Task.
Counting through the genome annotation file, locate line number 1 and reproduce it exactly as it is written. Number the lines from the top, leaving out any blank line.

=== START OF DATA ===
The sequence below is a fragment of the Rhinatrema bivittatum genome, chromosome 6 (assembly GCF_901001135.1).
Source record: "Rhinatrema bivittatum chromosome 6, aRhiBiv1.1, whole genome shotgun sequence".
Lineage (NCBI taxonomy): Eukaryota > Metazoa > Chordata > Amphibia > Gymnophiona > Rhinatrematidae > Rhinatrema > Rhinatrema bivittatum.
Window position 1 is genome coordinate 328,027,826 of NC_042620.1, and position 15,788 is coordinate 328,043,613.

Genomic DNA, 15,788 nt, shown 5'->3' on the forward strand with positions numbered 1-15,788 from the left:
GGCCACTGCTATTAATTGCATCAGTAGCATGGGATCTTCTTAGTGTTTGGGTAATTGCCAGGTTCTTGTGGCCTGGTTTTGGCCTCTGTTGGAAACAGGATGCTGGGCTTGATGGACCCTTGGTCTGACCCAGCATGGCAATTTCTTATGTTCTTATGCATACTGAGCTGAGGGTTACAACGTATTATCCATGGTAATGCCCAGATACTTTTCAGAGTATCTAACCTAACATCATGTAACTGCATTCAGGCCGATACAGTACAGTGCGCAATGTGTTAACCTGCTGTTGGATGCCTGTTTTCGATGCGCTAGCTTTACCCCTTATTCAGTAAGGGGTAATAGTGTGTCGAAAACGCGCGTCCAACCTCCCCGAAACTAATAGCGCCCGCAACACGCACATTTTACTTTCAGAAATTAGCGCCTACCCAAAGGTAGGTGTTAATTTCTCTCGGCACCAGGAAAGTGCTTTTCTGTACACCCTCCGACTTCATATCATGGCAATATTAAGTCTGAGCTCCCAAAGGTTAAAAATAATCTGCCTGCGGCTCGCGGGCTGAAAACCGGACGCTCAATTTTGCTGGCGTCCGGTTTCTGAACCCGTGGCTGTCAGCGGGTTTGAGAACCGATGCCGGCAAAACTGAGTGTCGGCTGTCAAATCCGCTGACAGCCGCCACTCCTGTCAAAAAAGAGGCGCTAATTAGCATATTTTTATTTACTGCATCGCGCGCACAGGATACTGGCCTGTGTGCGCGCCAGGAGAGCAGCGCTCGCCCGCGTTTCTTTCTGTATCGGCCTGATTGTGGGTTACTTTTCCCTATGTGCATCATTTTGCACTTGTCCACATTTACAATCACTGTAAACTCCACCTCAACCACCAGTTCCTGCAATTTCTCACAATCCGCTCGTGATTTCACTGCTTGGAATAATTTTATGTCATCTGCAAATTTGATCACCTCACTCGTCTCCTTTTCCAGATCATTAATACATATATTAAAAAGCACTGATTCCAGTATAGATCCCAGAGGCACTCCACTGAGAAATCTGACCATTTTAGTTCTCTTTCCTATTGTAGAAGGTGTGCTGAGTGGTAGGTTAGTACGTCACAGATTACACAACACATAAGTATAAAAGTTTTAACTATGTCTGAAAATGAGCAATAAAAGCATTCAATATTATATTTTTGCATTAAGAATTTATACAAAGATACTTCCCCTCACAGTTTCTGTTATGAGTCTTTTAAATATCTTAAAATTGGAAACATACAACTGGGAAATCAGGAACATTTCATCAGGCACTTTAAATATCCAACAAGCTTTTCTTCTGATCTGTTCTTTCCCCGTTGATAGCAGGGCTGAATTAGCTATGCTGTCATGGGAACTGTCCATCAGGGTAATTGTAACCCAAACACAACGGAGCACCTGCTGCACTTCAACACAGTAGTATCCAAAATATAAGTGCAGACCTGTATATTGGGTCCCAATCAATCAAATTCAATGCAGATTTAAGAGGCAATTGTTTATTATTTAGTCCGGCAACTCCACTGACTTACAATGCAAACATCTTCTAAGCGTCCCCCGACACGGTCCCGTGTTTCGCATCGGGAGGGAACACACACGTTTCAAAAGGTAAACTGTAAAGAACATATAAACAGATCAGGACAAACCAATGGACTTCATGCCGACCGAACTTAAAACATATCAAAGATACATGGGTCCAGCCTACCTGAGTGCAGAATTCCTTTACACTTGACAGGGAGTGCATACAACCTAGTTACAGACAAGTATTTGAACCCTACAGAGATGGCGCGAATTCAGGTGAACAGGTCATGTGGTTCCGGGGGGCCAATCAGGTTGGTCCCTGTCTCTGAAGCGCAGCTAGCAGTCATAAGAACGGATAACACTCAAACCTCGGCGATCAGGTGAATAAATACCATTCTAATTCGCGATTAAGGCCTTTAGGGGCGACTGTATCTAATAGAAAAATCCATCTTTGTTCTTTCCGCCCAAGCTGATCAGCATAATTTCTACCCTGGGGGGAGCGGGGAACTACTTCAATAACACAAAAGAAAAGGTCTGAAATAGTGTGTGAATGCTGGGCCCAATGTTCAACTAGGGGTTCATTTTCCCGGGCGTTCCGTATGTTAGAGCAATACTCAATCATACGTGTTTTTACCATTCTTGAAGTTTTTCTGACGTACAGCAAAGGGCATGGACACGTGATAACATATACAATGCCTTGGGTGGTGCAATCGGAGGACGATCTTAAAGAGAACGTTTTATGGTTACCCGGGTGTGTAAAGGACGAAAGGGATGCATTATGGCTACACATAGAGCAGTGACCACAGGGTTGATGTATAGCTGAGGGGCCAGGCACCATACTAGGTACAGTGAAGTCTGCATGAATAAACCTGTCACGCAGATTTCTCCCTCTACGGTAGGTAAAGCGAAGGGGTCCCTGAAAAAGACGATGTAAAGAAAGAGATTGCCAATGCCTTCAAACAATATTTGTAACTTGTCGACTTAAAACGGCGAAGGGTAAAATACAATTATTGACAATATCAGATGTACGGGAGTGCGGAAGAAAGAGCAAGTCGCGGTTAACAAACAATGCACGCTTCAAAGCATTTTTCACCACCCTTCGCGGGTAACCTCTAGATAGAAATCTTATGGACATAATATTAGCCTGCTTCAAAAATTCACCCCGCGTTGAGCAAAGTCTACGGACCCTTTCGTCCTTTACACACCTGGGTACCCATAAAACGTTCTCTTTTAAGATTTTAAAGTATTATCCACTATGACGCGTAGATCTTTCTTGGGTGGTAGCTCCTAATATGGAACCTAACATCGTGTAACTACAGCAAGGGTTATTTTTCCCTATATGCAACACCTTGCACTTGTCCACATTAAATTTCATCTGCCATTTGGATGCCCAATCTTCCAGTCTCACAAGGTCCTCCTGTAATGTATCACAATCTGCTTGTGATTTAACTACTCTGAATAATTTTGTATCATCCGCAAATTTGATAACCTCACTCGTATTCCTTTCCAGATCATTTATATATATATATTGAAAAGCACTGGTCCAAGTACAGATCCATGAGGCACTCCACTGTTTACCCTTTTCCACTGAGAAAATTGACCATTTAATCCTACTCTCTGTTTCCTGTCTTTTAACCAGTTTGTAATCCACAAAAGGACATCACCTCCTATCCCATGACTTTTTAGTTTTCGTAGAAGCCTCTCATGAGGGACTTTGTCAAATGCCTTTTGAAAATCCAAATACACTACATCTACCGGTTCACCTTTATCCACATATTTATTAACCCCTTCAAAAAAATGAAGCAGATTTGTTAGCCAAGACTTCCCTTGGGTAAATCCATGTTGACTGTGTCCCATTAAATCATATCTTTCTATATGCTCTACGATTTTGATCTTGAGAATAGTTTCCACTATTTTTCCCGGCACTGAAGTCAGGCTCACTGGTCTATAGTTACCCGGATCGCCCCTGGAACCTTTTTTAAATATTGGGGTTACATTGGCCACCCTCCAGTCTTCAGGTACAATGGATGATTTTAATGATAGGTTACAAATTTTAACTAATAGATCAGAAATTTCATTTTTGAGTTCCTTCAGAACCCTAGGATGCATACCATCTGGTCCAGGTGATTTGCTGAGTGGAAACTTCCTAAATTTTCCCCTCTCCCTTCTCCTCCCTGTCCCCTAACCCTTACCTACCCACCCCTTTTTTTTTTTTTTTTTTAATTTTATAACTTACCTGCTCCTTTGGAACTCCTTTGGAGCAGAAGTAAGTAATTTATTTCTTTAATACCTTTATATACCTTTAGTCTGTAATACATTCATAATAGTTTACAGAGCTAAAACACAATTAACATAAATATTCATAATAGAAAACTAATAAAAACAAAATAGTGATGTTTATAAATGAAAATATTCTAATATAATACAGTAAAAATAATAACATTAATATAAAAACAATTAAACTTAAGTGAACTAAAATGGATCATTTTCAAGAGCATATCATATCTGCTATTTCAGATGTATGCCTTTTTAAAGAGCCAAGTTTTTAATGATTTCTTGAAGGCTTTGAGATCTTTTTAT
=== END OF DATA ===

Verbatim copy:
The sequence below is a fragment of the Rhinatrema bivittatum genome, chromosome 6 (assembly GCF_901001135.1).